A dividend is a distribution, to eligible shareholders, from corporate profits. The payments, the amount of the payments, the payment schedule, etc. vary from company to company and is determined by the board of directors.
Aside from some tax advantages (qualified dividends paid are taxed at rates lower than the ordinary income tax rate—0% to 20%), dividends are also valuable because they help mitigate some risk and increase profit. More money earned, is always a good thing. Even better news is that historically speaking, even during a recession, dividend stocks tend to show growth.
As mentioned above, the board of directors determines the payment schedule. Types of payment schedules include Annually, Semi-Annually, Quarterly, and Monthly; quarterly being the most common. Different companies have different quarterly structures and follow various methods of payouts. Experienced investors may pay attention to the Ex-Dividend Date (stocks purchased after this date are not eligible for the most recent round of dividends), and Announcement Date (the board of directors announces the next dividend). However, the most important date is the Payment Date - the day you receive your dividends.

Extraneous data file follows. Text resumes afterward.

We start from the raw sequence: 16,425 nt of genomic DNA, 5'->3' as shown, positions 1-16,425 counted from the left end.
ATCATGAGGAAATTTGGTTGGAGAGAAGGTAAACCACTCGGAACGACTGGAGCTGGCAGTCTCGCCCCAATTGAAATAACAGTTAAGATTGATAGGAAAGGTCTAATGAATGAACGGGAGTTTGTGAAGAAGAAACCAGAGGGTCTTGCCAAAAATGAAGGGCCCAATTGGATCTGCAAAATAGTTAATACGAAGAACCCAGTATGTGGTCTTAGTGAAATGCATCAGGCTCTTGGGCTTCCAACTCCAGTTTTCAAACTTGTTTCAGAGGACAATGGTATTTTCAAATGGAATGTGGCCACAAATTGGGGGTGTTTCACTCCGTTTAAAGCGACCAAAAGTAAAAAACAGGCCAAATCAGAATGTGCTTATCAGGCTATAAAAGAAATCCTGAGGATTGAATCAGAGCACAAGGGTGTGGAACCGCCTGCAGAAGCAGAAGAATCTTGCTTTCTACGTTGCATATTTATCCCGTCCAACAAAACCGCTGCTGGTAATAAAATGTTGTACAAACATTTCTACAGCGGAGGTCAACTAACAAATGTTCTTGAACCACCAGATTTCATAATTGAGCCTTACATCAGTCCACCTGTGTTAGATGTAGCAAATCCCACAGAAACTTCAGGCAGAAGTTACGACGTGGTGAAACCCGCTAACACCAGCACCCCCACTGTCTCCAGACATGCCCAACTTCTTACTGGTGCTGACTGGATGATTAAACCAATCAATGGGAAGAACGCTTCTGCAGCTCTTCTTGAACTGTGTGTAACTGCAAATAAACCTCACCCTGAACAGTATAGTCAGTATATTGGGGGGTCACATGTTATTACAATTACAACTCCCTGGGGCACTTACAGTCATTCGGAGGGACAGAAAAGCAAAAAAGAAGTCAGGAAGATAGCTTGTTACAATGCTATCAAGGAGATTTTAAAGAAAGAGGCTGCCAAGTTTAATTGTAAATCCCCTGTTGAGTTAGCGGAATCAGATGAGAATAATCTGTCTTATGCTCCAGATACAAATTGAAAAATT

The most common method of dividend payment is cash. Some companies may adopt a DRIP (Dividend Re-Investment Program) in which your dividends are automatically used to purchase fractional shares. Cash dividends are dispersed in various ways, depending on the platform, broker, or Investment Firm you use. When structured properly, you can use these quarterly dividend disbursements as a second income, or as a means to pay your bills. The methodology is structuring your portfolio, or portion of your portfolio in a manner similar to this:
- Stock A pays dividends in January, April, July, and October
- Stock B pays dividends in February, May, August, and November
- Stock C pays dividends in March, June, September, and December
This structure provides monthly, cash flow income, directly to your wallet. You can find payment schedules on the company’s websites, via your preferred trading platform, etc. Luckily, we’ve done the homework for you, so feel free to copy.
Stock A - ORCL Annual dividend yield of 1.83%. Annual dividend of $1.28/share - Quarterly dividend of $0.32/share
Stock B - CLX Annual dividend yield of 3.27%. Annual dividend of $4.64/share - Quarterly dividend of $1.16/share
Stock C - AWK Annual dividend yield of 1.76% Annual dividend of $2.62/share - Quarterly dividend of $0.66/share
Use ours or build your own, either way, now you have the tools and the strategy to turn stock ownership into monthly income. You can use a combination of multiple stocks to hit your monthly goals as well. Diversification is key, so try to hit various sectors, just as we did.
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